Dear Bird Folks,
I just read on an environmental website, that there is a family of owls that may be affecting the wind farm project. I have not read anything about it in any of the Cape papers. Have you heard anything about this? How would it be possible for a land bird, such as an owl, to be causing problems for the offshore wind farm project?
-Jason, Wellfleet, MA
No way Jason,
You aren’t going to drag me into the middle of this wind farm thing. I get enough hate mail for liking crows and squirrels as it is. But I will say that you are talking about two different projects. The so called wind farm project, that is proposed for Nantucket Sound, will not have an effect on any owls. However, there is a much smaller project that has already started to take shape in the Province Lands of Provincetown. This smaller wind farm, which is more like a wind garden, could definitely impact a colony of owls.
The owls that you are referring to are Burrowing Owls. Burrowing Owls, as their name implies, actually live underground. They like to build their burrows in flat, wide open areas. The vast grasslands that make up the middle of North America are their traditional home. There is also an isolated population that lives entirely within the state of Florida, particularly around golf courses. Sadly, many of these areas have been under pressure from development in recent years. Because of loss of habitat, Burrowing Owls have been forced out of their more traditional breeding grounds and are starting to show up in totally new areas. One of these areas has been the dunes of the Outer Cape. Twice in the past decade a colony of Burrowing Owls has tried to become established in the Province Lands. The trouble is the sand is so soft that the burrows often collapse before the eggs can hatch out. Fine, but what does any of this have to do with the wind farm you ask?
With all the controversy swirling around the proposed wind farm in Nantucket Sound, few people have noticed the wind turbines that the National Seashore is placing in the dunes of Provincetown. Thirty, two hundred foot tall wind turbines are being built along the high ridge that runs along the dune tops. The park service claims that the power generated will supply their entire needs for years to come. Right now only five of the towers are built, with the rest scheduled for completion this spring. Amazingly the towers are nearly invisible. The park service is covering the towers with “Spectro-flecs,” a thin film that is much like what the military uses on the stealth bomber. Spectro-flecs reflects the ambient light and deceives the eye into not seeing what is actually there. And it works. I’ve been up there and it really is hard to see the towers, although you can still hear the “whoosh” produced by the turbines blades.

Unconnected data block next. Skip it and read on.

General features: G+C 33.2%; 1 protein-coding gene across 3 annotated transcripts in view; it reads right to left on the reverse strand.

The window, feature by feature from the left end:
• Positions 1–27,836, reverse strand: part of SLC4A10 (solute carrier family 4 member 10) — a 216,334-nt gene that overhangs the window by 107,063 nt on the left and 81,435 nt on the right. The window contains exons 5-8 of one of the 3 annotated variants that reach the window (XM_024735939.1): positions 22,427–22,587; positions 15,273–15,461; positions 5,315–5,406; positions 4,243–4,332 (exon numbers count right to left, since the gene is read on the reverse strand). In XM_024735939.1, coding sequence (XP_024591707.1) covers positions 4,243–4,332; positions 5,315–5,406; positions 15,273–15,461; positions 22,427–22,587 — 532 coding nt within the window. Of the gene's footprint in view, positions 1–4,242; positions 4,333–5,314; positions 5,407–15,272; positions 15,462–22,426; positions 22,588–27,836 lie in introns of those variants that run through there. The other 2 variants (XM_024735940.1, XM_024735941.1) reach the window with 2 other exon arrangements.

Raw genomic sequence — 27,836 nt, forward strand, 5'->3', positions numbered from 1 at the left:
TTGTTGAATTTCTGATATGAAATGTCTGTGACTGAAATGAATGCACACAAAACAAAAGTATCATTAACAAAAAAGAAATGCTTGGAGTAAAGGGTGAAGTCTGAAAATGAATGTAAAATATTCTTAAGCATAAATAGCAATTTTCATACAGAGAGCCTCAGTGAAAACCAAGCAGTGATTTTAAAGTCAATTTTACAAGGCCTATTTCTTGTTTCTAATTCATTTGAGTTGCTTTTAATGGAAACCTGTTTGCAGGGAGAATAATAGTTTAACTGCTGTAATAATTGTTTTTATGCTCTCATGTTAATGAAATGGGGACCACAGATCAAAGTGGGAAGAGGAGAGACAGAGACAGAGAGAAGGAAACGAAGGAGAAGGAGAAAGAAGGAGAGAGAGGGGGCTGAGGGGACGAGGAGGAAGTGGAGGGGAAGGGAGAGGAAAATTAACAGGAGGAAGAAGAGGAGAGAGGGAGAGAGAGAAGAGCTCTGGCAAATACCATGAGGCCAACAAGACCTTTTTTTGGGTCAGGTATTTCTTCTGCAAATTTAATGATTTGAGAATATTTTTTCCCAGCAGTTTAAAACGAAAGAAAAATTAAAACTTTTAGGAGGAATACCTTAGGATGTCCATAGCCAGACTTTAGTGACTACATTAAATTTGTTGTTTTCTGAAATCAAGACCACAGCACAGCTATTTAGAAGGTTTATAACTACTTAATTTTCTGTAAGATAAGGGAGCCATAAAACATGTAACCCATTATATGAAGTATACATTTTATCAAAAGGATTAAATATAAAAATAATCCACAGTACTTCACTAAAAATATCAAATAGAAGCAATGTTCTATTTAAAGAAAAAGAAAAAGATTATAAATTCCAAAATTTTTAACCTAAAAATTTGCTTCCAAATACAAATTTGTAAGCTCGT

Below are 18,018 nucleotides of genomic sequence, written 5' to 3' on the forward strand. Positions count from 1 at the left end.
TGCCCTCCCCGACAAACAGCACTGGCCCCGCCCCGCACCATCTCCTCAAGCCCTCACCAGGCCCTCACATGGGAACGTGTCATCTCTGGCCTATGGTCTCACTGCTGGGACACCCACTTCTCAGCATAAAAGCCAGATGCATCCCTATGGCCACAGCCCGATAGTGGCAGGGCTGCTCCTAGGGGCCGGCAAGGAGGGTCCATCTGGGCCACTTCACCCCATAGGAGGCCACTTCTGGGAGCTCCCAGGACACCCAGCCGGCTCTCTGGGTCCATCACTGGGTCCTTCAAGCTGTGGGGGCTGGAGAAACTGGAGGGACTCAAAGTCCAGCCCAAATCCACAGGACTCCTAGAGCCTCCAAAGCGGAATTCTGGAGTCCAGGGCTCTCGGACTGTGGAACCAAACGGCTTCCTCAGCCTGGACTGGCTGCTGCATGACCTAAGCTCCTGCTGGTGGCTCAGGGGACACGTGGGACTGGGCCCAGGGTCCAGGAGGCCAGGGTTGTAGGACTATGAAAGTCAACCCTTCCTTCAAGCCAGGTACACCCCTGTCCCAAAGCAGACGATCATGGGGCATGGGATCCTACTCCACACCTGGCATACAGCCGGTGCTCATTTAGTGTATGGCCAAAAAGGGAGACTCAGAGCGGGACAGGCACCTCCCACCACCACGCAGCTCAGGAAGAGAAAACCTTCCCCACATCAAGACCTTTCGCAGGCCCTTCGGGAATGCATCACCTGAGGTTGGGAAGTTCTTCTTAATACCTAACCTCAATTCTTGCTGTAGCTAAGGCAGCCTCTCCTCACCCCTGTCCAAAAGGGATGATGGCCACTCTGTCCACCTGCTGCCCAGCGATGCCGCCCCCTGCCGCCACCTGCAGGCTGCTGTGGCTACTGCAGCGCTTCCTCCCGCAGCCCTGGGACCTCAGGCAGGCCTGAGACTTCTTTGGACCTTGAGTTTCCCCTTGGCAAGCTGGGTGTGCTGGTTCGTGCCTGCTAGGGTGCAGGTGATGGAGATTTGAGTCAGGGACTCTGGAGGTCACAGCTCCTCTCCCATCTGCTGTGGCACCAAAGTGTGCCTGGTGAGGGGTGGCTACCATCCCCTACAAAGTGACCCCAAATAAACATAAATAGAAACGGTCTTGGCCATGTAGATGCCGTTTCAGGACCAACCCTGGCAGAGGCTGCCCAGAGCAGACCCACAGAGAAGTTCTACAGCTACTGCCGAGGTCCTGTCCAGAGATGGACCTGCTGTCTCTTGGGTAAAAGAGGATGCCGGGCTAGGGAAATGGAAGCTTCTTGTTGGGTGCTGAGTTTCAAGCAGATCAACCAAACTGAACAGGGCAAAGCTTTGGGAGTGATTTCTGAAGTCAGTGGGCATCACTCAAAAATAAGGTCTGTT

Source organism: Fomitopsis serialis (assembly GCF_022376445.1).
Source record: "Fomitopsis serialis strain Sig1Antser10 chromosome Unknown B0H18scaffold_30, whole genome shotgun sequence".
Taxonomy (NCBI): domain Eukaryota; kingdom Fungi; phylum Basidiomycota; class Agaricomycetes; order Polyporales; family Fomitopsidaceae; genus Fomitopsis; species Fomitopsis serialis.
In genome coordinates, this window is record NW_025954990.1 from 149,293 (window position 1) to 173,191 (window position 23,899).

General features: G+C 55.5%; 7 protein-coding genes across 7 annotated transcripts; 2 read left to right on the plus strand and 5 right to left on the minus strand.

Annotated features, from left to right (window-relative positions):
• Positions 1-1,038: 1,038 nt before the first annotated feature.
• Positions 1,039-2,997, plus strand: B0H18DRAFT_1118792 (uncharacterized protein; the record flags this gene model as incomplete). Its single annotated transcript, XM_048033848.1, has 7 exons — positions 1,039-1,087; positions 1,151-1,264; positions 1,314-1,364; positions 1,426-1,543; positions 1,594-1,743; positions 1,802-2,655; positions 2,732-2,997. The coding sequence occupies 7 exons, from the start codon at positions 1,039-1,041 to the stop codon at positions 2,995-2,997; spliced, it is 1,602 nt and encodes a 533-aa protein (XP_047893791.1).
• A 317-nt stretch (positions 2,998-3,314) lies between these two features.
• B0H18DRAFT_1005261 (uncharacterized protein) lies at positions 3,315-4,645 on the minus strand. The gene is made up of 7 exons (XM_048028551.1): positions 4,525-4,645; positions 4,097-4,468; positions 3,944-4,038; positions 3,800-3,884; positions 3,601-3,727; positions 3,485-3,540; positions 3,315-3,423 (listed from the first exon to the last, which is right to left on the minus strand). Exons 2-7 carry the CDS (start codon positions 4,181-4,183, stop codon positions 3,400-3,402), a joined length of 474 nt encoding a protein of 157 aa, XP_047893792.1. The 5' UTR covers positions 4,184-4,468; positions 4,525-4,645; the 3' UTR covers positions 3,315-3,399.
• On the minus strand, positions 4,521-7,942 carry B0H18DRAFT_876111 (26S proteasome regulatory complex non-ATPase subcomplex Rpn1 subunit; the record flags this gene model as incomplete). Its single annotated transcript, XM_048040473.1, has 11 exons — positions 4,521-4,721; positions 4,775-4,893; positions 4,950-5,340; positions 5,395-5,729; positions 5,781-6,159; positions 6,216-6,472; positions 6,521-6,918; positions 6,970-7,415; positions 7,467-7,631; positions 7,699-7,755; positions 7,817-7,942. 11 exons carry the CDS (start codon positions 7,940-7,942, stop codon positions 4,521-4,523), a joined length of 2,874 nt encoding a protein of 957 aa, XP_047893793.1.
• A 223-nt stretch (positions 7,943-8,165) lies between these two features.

Here is where things get interesting. Last fall migrating Burrowing Owls noticed the construction (which has halted for the winter) and stopped and pre-dug their nesting burrows underneath the cement slab footings for the towers. Protection from the cement slabs is just what the owls needed. The burrows have not collapsed during the winter. That means the birds are guaranteed to return this spring and thus it will create the first colony of nesting Borrowing Owls ever in Massachusetts. And at twenty-three pairs, it will be one of the largest colonies anywhere. Yea!
We now have the perfect scenario, a cheap power source and home for the owls. However, the final construction of the turbines needs to be delayed until the birds finish nesting. There lies the sticky wicket. It seems that before she stepped down, Gale Norton, the recently resigned head of the Dept. of the Interior, had awarded the project to Gust-Corp, which is conveniently a subsidiary of Haliburton. According to the lawyers their contract has the “Non-El-Stop-O” clause, which is lawyer talk that prevents the work from being halted for any reason. That’s not good for the owls. Hopefully something can be worked out soon.
The best place to observe the owls and the wind project is from the observation deck atop of the Province Lands Visitor Center. If you’ve never seen these unusual owls, Jason, they are well worth the trip. A little trick that birders use to get the owls to pop out of their burrows is to blow a few short notes on a Kazoo. It seems to work every time.
It will be interesting to see if the owls accept the construction workers, as they have the golfers in Florida or if they abandon their burrows yet again. We will know soon enough, the construction workers and the Burrowing Owls are both scheduled to return this Saturday, April 1st.